Sjøforklaring 1939 - 1945

Informasjonen nedenfor vedr. skip i Nortraships flåte er direkte avskrift av orginalkilden "Sjøforklaringer fra andre verdenskrig (1940 - 1945)". Informasjonen her er fra sjøforklaringer holdt under og rett etter krigen og kan derfor avvike noe fra den øvrige kvalitetssikrede informasjonen i Krigsseilerregisteret.

30. august 1940
Atlanterhavet, ca. 20 nautiske mil nord for Hebridene
Torpedert [av tysk ubåt]
Wilmington, North Carolina - Bermuda - Grangemouth, Skottland
17 [17]
  • Referat

    5. september 1940
    Newcastle on Tyne
    Consul P. Wisness


    Appeared as first witness, Ole August Torkildsen ... wireless operator ...

    The witness stated that the vessel's master, Captain Leif Hauge ... was missing after the casualty. The witness, who had also been acting as the vessel's secretary, produced a written report about the casualty, all the papers and books having been lost.

    The following were on the navigation bridge when the casualty occurred:-

    The vessel's master,

    2nd officer Frithjof Busch,

    helmsman,A.B. Seaman Konrad Mikkelborg.

    In addition there was a man on the look-out.

    The witness was on watch in the wireless station until 11 o'clock in the evening and went to bed at 12 o'clock. The light was on in the cabin. The witness was awakened by a terrific report. Everything was now in darkness. The witness ran up on to the boat deck, to the starboard lifeboat, where 6-7 men were already present. Of these the witness recognised the 2nd officer. The latter gave orders that every one should go into the boat. This was done, but a moment afterwards everything went under as the vessel sank. The lifeboat was probably smashed. The witness went under, but subsequently floated up and was floating for about 2 1/4 hours in the lifesaving jacket until he was picked up by a British naval vessel.

    The witness described it as a miracle that there were any survivors from the casualty. The whole thing happened in such a short time.He did not see the master. Instructions had been given for the crew to have on their lifesaving jackets day and night.

    Engine room assistant Thorbjørn Hornhauer of Trondheim was lying in the water alongside the witness for about 1/2 and hour, but he disappeared suddenly.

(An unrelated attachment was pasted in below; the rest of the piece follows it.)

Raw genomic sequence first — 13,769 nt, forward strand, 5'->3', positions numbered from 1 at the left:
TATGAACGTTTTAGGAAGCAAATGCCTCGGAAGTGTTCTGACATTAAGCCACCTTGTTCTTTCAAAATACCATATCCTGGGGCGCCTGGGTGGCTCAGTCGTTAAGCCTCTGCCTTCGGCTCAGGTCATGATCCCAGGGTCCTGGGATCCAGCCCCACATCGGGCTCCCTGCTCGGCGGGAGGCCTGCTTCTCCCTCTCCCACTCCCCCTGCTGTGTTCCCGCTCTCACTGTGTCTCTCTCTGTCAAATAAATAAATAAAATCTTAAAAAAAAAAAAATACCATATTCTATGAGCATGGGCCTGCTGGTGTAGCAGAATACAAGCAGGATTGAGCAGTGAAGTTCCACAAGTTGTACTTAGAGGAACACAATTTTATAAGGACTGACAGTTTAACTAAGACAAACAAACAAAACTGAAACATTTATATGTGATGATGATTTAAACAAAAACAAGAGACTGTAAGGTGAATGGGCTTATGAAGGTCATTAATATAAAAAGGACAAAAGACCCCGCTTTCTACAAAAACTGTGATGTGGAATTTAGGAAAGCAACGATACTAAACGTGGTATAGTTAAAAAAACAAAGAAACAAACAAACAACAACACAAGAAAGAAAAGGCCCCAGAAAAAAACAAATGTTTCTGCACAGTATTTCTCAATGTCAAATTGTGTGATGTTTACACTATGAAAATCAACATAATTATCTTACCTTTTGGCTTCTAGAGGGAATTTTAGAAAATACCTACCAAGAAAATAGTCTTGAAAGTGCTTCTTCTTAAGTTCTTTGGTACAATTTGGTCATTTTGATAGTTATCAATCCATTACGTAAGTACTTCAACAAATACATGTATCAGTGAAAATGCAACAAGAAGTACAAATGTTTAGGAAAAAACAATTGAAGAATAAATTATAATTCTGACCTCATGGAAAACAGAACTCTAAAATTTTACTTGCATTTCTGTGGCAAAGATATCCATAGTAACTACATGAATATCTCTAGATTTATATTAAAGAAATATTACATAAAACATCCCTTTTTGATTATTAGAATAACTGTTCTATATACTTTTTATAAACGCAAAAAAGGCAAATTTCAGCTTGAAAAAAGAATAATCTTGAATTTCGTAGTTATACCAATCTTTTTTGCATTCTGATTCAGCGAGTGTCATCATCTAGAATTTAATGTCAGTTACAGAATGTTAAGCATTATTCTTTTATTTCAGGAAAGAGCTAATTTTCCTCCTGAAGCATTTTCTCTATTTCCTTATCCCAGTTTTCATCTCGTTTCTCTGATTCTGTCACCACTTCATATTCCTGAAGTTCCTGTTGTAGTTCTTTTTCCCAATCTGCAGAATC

2. On being queswtioned as to whether the explosion could have been caused by any fault or defect in the vessel's hull, engines, boilers, pipe leads etc., or for any want of necessary or prescribed safety equipment, the witness replied: No.

    3. On being questioned, the witness replied that he considered it out of the question that the explosion could have been caused by the nature of the cargo.

    There were no intoxicants on board. The lifesaving equipment was in complete order. The vessel was in completely seaworthy condition.

    On being questioned as to the cause of the casualty the witness stated that in his opinion it was due to a torpedo.

    On being questioned by the assesors, the witness stated that the speed of the convoy was 8 1/2 miles, however the speed varied according to the circumstances.

    Otherwise, the witness referred to the written report.


    Appeared as 2nd witness, Hilmar Birger Lundekvam ... chief engineer ...

    The witness was off duty and had turned in at about 0045 o'clock. The witness had gone to sleep when, at 0115 o'clock, he heard a blow aginst the ship's side. He assumed that the blow on the ship's side was due to vibration in the sea from the torpedoing of another vessel in the convoy.

    Thereafter the witness was standing for a while in the passage talking to ordinary seaman Eriksen. It was then about 0122 o'clock. Some minutes later the "Norne" was hit. In opinion of the witness the vessel must have been struck at the forward part of the engine room on the port side. The witness heard two explosions. A huge mass of water swept over the vessel. The witness ran up on to the boat deck where the 2nd officer was standing with a torch by the starboard lifeboat. Everything went on in complete order and calmly. There was no sign of panic. The witness had a lifesaving jacket on. Orders were given to let go the lifeboat. Meanwhile, the vessel suddenly went down and everybody got into the water. There was a good deal of wreckage about and the witness assumes that some of those who perished must have been hit and knocked unconscious by this. The witness is of opinon that others must have been aken by surprise in their cabins while they were asleep and were unable to get out in the short time.